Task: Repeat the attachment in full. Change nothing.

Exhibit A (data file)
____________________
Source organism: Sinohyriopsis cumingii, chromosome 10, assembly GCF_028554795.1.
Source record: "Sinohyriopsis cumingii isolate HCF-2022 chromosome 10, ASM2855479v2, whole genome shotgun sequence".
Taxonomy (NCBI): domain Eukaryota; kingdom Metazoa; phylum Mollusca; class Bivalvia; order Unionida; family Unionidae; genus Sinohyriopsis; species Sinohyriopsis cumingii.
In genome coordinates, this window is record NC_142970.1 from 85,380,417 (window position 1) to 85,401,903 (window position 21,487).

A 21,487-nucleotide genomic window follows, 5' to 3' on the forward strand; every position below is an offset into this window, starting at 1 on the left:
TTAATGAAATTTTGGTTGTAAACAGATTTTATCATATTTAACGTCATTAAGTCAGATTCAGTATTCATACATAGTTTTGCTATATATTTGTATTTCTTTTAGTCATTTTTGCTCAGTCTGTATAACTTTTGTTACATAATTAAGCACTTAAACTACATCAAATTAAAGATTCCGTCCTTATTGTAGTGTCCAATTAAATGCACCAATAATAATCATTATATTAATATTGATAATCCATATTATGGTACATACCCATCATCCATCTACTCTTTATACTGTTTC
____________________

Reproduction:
Source organism: Sinohyriopsis cumingii, chromosome 10, assembly GCF_028554795.1.
Source record: "Sinohyriopsis cumingii isolate HCF-2022 chromosome 10, ASM2855479v2, whole genome shotgun sequence".
Taxonomy (NCBI): domain Eukaryota; kingdom Metazoa; phylum Mollusca; class Bivalvia; order Unionida; family Unionidae; genus Sinohyriopsis; species Sinohyriopsis cumingii.
In genome coordinates, this window is record NC_142970.1 from 85,380,417 (window position 1) to 85,401,903 (window position 21,487).

A 21,487-nucleotide genomic window follows, 5' to 3' on the forward strand; every position below is an offset into this window, starting at 1 on the left:
TTAATGAAATTTTGGTTGTAAACAGATTTTATCATATTTAACGTCATTAAGTCAGATTCAGTATTCATACATAGTTTTGCTATATATTTGTATTTCTTTTAGTCATTTTTGCTCAGTCTGTATAACTTTTGTTACATAATTAAGCACTTAAACTACATCAAATTAAAGATTCCGTCCTTATTGTAGTGTCCAATTAAATGCACCAATAATAATCATTATATTAATATTGATAATCCATATTATGGTACATACCCATCATCCATCTACTCTTTATACTGTTTC